She raised her eyes slowly to his; and Ralph as he looked into them saw that she was perfectly sincere, and speaking without bitterness.
“Sweetheart,” he said. “I could not have taken that from any but you; but I know that you are true, and mean no more nor less than your words. You do trust me?”
“Why, yes,” said the girl; and smiled at him as he took her in his arms.
* * * * *
When she had gone again Ralph had a difficult quarter of an hour.
He knew that she trusted him, but was it not simply because she did not know? He sat and pondered the talk he had had with Cromwell and the Archbishop. Neither had expressly said that what was wanted was adverse testimony against the Religious Houses; but that, Ralph knew very well, was what was asked of him. They had talked a great deal about the corruptions that the Visitors would no doubt find, and Cranmer had told a story or two, with an appearance of great distress, of scandalous cases that had come under his own notice. Cromwell too had pointed out that such corruptions did incalculable evil; and that an immoral monk did far more harm in a countryside than his holy brethren could do of good. Both had said a word too about the luxury and riches to be found in the houses of those who professed poverty, and of the injury done to Christ’s holy religion by such insincere pretences.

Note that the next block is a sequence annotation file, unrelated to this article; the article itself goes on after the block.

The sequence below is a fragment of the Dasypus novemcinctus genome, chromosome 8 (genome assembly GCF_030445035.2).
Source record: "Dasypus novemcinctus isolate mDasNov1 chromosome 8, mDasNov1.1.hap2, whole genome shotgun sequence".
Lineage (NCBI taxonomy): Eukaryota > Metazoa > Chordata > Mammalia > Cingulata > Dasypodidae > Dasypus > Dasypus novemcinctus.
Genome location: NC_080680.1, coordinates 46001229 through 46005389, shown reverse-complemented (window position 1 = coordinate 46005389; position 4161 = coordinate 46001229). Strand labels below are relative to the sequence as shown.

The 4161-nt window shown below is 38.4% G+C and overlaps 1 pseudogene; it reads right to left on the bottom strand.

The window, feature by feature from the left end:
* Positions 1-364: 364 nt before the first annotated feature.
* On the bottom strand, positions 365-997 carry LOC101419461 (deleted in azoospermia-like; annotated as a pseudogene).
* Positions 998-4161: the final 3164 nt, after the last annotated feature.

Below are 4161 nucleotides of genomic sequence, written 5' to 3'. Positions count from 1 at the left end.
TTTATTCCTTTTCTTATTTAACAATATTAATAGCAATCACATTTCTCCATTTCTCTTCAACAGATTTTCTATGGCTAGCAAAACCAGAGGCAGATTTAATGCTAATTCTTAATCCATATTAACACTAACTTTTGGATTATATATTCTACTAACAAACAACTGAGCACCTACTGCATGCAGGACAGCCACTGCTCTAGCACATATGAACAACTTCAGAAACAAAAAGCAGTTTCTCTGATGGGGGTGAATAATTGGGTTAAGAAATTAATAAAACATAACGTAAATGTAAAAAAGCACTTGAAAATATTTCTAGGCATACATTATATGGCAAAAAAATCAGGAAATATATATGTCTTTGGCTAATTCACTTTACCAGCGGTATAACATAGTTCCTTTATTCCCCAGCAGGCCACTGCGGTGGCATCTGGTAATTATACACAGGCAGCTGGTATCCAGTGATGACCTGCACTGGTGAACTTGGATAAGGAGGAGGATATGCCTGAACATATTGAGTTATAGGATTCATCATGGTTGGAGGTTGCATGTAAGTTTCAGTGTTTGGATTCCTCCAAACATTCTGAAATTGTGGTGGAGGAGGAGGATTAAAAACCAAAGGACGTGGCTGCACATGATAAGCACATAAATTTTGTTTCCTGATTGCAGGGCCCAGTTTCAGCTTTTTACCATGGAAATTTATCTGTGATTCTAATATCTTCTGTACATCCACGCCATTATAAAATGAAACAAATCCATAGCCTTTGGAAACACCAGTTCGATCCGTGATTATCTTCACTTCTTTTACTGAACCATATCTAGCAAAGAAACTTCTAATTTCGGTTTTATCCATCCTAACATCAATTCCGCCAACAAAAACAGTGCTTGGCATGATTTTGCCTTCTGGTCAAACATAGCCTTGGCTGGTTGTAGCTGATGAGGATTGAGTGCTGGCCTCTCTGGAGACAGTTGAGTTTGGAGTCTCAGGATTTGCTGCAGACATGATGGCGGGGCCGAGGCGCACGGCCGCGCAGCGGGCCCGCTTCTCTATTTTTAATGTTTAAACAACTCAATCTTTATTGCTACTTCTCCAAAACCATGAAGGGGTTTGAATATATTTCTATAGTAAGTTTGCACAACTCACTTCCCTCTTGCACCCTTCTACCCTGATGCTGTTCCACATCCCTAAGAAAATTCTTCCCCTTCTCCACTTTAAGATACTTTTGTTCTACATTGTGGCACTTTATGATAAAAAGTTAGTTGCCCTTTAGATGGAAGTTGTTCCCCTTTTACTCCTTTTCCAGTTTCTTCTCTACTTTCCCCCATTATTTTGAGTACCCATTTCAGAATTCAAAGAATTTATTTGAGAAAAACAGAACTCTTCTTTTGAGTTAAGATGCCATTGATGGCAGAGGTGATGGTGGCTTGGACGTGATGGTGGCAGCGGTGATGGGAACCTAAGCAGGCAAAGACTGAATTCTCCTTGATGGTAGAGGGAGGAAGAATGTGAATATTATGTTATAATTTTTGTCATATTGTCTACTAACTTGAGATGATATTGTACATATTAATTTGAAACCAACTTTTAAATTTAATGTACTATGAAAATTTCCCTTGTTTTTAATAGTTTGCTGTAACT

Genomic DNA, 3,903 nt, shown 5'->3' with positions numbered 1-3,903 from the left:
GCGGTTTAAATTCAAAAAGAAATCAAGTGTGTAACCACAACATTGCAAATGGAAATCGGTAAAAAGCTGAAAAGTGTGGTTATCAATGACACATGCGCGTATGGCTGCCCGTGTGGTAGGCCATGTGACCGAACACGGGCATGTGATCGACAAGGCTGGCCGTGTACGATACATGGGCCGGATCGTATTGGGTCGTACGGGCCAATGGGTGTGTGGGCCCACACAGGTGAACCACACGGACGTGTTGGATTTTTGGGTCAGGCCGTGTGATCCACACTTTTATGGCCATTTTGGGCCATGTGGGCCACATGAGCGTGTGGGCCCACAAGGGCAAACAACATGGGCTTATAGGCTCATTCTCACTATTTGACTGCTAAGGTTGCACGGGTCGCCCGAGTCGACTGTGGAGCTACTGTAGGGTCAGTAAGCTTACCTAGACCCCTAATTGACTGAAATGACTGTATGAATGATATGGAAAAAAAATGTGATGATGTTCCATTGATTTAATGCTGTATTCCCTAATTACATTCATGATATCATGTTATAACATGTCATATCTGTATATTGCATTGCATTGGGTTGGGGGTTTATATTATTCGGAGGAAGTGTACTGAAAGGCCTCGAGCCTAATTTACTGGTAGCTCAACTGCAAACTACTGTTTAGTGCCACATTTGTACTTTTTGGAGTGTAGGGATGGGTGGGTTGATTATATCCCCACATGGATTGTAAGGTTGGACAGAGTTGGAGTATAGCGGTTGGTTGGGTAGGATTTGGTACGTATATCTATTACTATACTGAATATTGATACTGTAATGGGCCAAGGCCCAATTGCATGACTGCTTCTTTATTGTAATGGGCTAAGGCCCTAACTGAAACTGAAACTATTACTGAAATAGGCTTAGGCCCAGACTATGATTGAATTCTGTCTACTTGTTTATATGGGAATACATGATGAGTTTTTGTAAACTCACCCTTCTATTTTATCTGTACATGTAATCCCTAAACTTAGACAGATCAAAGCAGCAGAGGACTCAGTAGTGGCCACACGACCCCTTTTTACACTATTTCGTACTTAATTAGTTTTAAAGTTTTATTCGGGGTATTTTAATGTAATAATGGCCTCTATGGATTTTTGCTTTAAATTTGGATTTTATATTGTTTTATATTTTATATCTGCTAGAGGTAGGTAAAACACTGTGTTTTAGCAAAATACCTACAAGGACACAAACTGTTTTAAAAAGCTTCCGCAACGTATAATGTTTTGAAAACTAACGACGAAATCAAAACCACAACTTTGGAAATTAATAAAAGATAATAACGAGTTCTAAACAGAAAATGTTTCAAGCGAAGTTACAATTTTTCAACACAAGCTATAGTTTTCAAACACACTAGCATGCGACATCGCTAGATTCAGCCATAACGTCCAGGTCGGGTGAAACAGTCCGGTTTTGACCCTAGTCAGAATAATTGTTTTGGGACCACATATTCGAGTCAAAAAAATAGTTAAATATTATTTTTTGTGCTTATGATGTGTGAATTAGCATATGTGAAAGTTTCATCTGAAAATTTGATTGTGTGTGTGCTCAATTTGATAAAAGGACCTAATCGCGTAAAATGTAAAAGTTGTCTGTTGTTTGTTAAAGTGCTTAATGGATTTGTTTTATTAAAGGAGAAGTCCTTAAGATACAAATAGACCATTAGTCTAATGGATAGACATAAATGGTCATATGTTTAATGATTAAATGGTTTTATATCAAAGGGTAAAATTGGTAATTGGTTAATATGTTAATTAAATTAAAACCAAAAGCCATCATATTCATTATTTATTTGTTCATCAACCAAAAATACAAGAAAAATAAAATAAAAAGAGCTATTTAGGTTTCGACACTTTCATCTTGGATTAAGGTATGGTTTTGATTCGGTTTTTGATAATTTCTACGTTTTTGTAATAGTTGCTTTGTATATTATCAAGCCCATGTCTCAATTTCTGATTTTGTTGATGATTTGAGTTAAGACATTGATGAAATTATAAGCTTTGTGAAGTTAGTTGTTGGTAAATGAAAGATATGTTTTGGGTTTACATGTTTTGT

Ralph knew too, from previous meetings with the other Visitors, the kind of work for which such men would be likely to be selected.
There was Dr. Richard Layton first, whom Ralph was to join in Sussex at the end of September, a priest who had two or three preferments and notoriously neglected them; Ralph had taken a serious dislike to him. He was a coarse man who knew how to cringe effectively; and Ralph had listened to him talking to Cromwell, with some dismay. But he would be to a large extent independent of him, and only in his company at some of the larger houses that needed more than one Visitor. Thomas Legh, too, a young doctor of civil law, was scarcely more attractive. He was a man of an extraordinary arrogance, carrying his head high, and looking about him with insolently drooping eyes. Ralph had been at once amused and angry to see him go out into the street after his interview with Cromwell, where his horse and half-a-dozen footmen awaited him, and to watch him ride off with the airs of a vulgar prince. The Welshman Ap Rice too, and the red-faced bully, Dr. London, were hardly persons whom he desired as associates, and the others were not much better; and Ralph found himself feeling a little thankful that none of these men had been in his house just now, when Cromwell and the Archbishop had called in the former’s carriage, and when Beatrice had met them there.
* * * * *